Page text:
Long essays supposed

Despite the many travels that characterized much of my childhood, I had never been on a trip quite like that of my first visit to South Africa. To me Africa existed through my father's journals, letters exchanged between my grandparents, an array of photographs and wonderful stories of what it was like having Africa as a home. However now for the first time, I was actually arriving at the small town on the eastern coast of South Africa where four generations of my paternal side had grown up. Driving through the town of Estcourt for the first time seemed somewhat like a dream. As we passed the small stone church where my grandparents were married, a small black- and-white picture rushed to my mind. The beautiful stained windows over my grandparents' heads were somehow familiar. Jacaranda trees stood proudly between houses and along sidewalks with little blue flowers seated delicately on the top of most branches, so fragile due to the heat that when a warm breeze ruffled the branches, the flowers would float slowly to the pavement.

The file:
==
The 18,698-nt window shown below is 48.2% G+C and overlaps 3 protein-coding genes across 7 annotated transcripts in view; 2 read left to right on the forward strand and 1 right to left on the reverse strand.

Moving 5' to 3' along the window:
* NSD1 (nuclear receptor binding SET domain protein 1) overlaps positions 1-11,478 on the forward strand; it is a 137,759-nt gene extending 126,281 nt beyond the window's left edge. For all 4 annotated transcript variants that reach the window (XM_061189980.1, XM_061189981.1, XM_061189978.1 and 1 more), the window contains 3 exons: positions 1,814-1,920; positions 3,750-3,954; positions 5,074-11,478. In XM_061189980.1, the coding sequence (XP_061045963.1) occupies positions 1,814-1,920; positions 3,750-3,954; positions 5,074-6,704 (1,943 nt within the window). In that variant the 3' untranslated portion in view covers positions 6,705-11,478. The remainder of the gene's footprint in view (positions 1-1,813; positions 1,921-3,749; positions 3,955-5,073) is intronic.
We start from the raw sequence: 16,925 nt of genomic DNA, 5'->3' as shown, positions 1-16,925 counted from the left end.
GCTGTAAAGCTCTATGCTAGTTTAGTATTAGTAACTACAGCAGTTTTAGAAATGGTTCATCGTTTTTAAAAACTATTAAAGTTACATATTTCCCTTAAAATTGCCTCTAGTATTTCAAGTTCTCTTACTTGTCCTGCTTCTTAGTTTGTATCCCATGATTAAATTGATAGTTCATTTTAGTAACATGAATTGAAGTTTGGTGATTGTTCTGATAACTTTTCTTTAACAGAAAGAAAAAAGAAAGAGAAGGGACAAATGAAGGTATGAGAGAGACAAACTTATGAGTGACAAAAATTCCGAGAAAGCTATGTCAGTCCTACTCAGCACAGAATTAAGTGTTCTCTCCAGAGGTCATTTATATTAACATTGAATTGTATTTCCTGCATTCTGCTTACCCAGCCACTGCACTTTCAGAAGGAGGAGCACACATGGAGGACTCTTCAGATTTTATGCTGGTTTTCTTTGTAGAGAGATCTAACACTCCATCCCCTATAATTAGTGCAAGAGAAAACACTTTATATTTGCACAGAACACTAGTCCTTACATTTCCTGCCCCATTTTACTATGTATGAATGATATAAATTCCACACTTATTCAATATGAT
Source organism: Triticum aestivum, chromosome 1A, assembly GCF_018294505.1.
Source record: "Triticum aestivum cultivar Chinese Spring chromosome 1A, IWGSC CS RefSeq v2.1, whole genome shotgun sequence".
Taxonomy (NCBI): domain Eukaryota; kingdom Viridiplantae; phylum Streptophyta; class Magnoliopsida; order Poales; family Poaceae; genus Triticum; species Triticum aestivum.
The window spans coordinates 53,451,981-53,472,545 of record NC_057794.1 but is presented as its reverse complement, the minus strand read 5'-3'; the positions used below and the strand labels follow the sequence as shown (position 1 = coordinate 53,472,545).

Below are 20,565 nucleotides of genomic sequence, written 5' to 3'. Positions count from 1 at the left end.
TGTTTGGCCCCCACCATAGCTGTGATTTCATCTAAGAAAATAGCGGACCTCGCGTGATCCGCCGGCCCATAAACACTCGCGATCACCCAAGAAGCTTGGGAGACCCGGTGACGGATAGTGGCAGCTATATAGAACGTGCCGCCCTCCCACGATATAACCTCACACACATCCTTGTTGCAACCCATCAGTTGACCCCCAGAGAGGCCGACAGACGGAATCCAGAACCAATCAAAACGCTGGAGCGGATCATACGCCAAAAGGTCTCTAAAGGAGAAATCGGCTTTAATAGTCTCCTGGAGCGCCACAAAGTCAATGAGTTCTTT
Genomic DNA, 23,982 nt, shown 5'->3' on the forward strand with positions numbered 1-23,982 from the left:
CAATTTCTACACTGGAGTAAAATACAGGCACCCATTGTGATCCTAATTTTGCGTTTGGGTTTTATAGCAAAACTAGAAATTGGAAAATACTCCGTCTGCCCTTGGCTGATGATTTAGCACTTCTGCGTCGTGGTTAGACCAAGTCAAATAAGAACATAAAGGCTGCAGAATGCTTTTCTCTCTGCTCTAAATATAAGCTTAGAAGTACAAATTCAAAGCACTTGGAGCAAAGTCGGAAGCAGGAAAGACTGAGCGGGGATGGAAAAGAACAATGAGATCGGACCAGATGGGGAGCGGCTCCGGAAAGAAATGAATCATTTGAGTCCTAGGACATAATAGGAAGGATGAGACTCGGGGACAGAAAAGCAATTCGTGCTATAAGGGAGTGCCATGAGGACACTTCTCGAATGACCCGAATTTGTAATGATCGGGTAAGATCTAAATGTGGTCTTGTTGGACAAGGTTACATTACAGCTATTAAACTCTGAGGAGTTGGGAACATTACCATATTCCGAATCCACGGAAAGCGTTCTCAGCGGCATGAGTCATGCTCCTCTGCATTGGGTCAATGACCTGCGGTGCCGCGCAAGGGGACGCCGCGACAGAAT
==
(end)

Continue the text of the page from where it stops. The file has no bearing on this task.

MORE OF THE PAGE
Worshippers frequently and variously accommodate highly structured prayer practices to unyielding circumstances. But when they don’t, the juxtaposition and conflict are vivid. Ethiopia’s ‘ Salat Man ’, who in 2013 prayed while surrounded by riot police in Addis Ababa, became a symbol of the conflict between the country’s Muslim minority and the government. The throngs of worshippers prostrating themselves in Cairo’s Tahrir Square in 2011 reproduced the conflict between the pious and the civil authority on a massive scale. The power and legitimacy of a secular state shrank when contrasted with a communal ritual that is pitched, literally, beyond time and space.

Long essays supposed

long essays supposed

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